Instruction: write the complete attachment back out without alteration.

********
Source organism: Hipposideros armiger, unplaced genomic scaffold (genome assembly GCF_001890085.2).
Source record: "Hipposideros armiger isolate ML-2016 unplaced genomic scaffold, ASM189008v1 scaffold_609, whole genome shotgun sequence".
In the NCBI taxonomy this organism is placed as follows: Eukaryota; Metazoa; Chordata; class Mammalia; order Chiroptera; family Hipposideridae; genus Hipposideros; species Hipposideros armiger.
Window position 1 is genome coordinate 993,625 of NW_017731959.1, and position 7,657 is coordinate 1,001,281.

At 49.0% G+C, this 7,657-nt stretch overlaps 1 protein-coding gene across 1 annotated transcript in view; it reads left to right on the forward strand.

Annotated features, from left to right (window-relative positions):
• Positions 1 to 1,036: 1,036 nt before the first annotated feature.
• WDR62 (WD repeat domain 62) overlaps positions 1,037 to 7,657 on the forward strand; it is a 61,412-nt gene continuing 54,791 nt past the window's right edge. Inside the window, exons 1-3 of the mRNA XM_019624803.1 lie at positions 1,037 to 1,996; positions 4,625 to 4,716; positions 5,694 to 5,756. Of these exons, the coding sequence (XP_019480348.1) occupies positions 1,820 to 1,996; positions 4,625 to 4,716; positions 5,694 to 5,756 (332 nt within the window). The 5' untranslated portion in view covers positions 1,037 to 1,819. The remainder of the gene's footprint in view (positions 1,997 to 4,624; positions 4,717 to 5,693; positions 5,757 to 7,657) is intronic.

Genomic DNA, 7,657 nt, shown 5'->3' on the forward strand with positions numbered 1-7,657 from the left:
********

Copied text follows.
Source organism: Hipposideros armiger, unplaced genomic scaffold (genome assembly GCF_001890085.2).
Source record: "Hipposideros armiger isolate ML-2016 unplaced genomic scaffold, ASM189008v1 scaffold_609, whole genome shotgun sequence".
In the NCBI taxonomy this organism is placed as follows: Eukaryota; Metazoa; Chordata; class Mammalia; order Chiroptera; family Hipposideridae; genus Hipposideros; species Hipposideros armiger.
Window position 1 is genome coordinate 993,625 of NW_017731959.1, and position 7,657 is coordinate 1,001,281.

At 49.0% G+C, this 7,657-nt stretch overlaps 1 protein-coding gene across 1 annotated transcript in view; it reads left to right on the forward strand.

Annotated features, from left to right (window-relative positions):
• Positions 1 to 1,036: 1,036 nt before the first annotated feature.
• WDR62 (WD repeat domain 62) overlaps positions 1,037 to 7,657 on the forward strand; it is a 61,412-nt gene continuing 54,791 nt past the window's right edge. Inside the window, exons 1-3 of the mRNA XM_019624803.1 lie at positions 1,037 to 1,996; positions 4,625 to 4,716; positions 5,694 to 5,756. Of these exons, the coding sequence (XP_019480348.1) occupies positions 1,820 to 1,996; positions 4,625 to 4,716; positions 5,694 to 5,756 (332 nt within the window). The 5' untranslated portion in view covers positions 1,037 to 1,819. The remainder of the gene's footprint in view (positions 1,997 to 4,624; positions 4,717 to 5,693; positions 5,757 to 7,657) is intronic.

Genomic DNA, 7,657 nt, shown 5'->3' on the forward strand with positions numbered 1-7,657 from the left: